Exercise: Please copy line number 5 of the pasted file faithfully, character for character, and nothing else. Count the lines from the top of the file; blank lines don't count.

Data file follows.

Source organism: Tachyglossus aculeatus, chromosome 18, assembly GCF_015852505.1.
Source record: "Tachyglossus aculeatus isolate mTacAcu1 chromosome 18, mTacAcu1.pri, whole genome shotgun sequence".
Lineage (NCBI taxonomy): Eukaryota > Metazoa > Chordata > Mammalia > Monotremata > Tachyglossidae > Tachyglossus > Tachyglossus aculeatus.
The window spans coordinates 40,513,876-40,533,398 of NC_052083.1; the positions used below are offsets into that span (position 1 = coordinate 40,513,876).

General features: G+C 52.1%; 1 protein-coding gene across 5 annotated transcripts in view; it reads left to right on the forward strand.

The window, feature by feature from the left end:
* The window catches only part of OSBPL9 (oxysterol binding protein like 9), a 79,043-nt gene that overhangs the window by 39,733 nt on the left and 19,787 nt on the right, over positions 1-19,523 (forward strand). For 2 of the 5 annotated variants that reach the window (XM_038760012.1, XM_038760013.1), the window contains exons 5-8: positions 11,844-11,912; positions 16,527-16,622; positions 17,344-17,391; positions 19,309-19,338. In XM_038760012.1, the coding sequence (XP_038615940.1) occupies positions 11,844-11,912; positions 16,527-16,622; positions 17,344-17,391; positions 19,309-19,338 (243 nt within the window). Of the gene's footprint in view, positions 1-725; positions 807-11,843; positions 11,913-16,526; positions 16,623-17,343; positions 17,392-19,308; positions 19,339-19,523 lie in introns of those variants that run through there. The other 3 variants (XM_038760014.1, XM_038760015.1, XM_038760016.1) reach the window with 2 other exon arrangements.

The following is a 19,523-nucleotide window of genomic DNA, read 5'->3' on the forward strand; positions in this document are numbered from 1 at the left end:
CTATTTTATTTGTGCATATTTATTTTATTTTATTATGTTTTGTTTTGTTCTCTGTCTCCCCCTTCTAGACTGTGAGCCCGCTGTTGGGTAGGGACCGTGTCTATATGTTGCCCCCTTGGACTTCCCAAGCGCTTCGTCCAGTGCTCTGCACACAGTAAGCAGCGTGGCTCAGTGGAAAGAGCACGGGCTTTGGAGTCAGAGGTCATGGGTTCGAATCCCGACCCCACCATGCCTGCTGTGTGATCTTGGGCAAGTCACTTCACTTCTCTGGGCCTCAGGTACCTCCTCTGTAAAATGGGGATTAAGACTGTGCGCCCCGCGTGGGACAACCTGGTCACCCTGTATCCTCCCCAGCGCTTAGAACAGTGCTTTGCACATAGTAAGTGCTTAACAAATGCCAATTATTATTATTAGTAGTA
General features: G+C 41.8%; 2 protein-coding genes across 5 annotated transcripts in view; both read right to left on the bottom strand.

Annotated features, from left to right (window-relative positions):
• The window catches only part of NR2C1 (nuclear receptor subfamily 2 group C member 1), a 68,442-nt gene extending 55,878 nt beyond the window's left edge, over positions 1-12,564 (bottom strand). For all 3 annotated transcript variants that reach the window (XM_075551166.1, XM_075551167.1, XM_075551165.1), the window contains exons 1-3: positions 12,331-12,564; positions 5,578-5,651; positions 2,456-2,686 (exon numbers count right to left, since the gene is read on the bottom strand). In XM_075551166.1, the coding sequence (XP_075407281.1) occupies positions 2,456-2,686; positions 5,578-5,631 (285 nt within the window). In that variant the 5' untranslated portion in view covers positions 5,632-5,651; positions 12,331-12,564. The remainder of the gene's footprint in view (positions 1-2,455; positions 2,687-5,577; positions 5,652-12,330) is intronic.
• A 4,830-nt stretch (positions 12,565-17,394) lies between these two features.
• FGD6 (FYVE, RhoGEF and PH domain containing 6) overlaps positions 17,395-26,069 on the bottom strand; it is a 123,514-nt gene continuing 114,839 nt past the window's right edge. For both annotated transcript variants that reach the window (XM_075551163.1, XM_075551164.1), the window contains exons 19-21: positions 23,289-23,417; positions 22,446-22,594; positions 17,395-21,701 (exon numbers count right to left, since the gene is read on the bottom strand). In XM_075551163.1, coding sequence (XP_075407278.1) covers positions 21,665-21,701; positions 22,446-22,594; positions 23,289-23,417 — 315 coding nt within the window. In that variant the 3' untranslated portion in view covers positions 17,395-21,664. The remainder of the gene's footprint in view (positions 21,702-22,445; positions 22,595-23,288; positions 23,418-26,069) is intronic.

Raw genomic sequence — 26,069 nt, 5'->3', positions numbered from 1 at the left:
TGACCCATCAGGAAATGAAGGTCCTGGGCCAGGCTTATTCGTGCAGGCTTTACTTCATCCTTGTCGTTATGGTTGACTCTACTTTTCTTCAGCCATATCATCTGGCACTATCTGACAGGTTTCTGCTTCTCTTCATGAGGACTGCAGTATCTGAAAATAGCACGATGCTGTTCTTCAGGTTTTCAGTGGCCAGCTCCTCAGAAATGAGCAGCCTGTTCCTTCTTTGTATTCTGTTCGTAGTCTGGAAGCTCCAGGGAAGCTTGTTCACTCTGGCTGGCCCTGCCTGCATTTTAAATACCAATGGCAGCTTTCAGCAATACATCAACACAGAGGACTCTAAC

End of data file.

General features: G+C 52.1%; 1 protein-coding gene across 5 annotated transcripts in view; it reads left to right on the forward strand.